In our terms, it's a service that can provide access to core data residing in the database. So what you want to do is abstract the data there into an XML format. Then you can run XQuery, for example, to do searches. Or you can do XML searches on SQL-based data. So instead of doing a native SQL call, you can make a query in XML that translates into a SQL query on the backend. So from the end user perspective it is all one native language. So they don't need to learn SQL in parallel with XML. We've abstracted the complexity away, providing one unified platform from which you can do queries independent of where the data resides. The advantage is you might have data stored in an Oracle database or [IBM] DB2. You might have data stored in SAP. You can have an Oracle application or any other custom app and each interface is different for how you extract data out of that system. Imagine the complexity. If you have hundreds of systems you have to know each native format for the data, but if it is abstracted to a common XML layer and then you are only programming to that layer, and the platform takes care of native interfaces for queries, then you've taken away a lot of the complexity of pulling information from these heterogeneous systems. That's our definition of what a data service is. So how did you develop your strategy for the data integration suite?
As we see more of our customers adopt SOA, they're quickly realizing that it's great to service-enable the infrastructure, but in automating more processes and connecting more systems the value of data is becoming more prominent. As I automate a process, I also tie it in with the underlying data. Without information, without data, the promise of service automation is not truly realized. But there wasn't a product in the market that addressed that. So what you would do is buy the SOA platform, but then you would have to go back and buy separate technology for data integration, and those two products were not integrated, so you had two efforts going without synchronization between the two. You'd have to do custom programming, custom code to really tie the two together and benefit from this automation. So Oracle set out to solve this problem?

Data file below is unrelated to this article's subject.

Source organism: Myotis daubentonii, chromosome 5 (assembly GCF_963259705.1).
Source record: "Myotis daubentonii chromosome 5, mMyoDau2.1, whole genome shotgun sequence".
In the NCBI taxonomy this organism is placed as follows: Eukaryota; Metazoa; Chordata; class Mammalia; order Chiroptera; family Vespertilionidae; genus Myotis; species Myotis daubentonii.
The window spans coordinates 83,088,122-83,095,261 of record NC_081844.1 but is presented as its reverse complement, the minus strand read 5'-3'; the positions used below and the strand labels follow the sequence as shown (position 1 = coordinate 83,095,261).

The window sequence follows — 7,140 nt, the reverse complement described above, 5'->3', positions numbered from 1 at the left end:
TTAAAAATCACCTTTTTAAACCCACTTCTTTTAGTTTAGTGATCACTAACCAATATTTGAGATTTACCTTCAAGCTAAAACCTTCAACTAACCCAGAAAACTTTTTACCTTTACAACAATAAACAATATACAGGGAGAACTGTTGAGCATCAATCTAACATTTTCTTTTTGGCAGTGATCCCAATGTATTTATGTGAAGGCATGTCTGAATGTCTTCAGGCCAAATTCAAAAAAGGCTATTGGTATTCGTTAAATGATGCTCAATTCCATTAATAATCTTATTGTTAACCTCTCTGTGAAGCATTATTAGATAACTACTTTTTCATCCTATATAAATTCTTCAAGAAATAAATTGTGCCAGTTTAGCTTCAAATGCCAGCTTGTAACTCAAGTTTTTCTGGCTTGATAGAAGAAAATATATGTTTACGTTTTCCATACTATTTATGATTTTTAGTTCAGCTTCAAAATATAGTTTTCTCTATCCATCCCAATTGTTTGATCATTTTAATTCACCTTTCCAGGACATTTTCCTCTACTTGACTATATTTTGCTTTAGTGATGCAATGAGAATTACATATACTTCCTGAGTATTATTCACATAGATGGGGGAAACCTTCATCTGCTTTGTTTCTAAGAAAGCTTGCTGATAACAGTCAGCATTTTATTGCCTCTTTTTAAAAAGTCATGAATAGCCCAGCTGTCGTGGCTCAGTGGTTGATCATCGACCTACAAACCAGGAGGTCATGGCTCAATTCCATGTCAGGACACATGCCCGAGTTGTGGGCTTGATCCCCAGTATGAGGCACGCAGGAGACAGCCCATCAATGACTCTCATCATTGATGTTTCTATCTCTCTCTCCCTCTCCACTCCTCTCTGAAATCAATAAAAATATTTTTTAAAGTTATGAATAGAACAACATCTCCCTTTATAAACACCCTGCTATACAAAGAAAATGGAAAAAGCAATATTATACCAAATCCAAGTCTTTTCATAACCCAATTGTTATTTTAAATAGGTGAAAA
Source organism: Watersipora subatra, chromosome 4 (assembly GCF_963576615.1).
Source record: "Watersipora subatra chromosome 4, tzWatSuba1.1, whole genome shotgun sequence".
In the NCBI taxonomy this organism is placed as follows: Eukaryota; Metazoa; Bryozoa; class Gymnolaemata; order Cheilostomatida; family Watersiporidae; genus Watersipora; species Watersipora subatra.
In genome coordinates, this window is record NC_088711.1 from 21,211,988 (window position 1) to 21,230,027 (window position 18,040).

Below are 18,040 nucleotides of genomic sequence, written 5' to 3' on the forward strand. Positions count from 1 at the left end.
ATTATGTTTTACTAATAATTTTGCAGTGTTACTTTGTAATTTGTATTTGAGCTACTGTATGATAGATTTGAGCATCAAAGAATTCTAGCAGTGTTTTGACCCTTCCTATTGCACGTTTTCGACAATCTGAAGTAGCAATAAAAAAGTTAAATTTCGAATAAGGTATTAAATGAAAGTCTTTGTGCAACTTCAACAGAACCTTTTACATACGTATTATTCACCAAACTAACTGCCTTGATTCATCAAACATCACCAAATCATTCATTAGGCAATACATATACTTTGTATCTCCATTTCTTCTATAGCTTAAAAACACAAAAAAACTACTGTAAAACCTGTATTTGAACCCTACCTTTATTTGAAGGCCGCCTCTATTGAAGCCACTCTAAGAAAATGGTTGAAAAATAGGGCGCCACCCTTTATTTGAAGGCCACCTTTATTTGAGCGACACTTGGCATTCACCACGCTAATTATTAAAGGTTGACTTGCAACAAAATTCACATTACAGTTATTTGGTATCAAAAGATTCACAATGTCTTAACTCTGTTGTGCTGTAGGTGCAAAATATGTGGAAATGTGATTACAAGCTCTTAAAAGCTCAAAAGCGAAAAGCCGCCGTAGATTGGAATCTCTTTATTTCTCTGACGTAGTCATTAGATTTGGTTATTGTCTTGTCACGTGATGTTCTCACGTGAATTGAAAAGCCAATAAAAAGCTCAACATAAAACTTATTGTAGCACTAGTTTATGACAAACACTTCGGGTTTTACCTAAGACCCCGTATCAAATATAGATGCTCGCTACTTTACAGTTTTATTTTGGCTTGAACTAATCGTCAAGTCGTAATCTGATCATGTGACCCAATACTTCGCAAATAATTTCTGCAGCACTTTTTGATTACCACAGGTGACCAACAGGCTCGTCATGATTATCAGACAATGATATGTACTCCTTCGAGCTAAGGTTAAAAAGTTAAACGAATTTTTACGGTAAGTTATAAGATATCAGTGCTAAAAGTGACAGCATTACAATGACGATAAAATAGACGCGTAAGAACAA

Being Oracle and having this background in information and data management, we realized what our customers really needed was a unified, integrated platform for both data and SOA. The first entry for that is the data integration suite. What does the suite do for SOA developers?
What it really does is as you're automating your processes, as you're service enabling your infrastructure, you have an integrated platform so you can do data transfer and data integration. You can also bring data into this new SOA infrastructure. You can expose data as a service. Now, I can tie that into an end-to-end SOA process. Do you have an example of how that would work?
For example, in an order-to-cash process, I can have a step in the process that says do this transfer from database A to database B, and then you can go on to the next step. Versus having to call up another database process, go into an entirely different toolset to make that data transfer happen. What about cases where you have data coming from a lot of different sources?
In this announcement, we really make it clear that our technology works across heterogeneous systems. It doesn't matter where the data is residing. It can be residing in an IBM DB2 database. It can reside in MySQL, Microsoft SQL Server. We have an OEM partnership with Teradata [Corp.]. With any kind of system, including Oracle, you can do the data transfers, but the neat thing about it is it doesn't even require an Oracle database. So if you have an infrastructure that is independent of Oracle, it will still work. It is truly heterogeneous. We have over 200 customers who are actively using this core technology in the market today and a large percentage of them are not utilizing the Oracle database.
Absolutely. We have adapters that connect to that and can pull data into the system. It can expose that data in a standard XML format. We can do queries into it. We can do data transfers into it. It is completely heterogeneous and hot plug-able. It can connect with any system using any backend technology and expose it in a standardized fashion and then run queries on top of that. So even if the system was created in the 1970s, you can get to it?
We definitely can. There are customers with IBM mainframe COBOL systems and they don't want to move off of it. They find value in it. They've invested a lot in it, but they want to bring that infrastructure into the mainstream, into the next generation infrastructure. So how do you do that? We actually have adapters that connect to the COBOL system, do the translation from COBOL to XML and then we bring it into the SOA mainstream.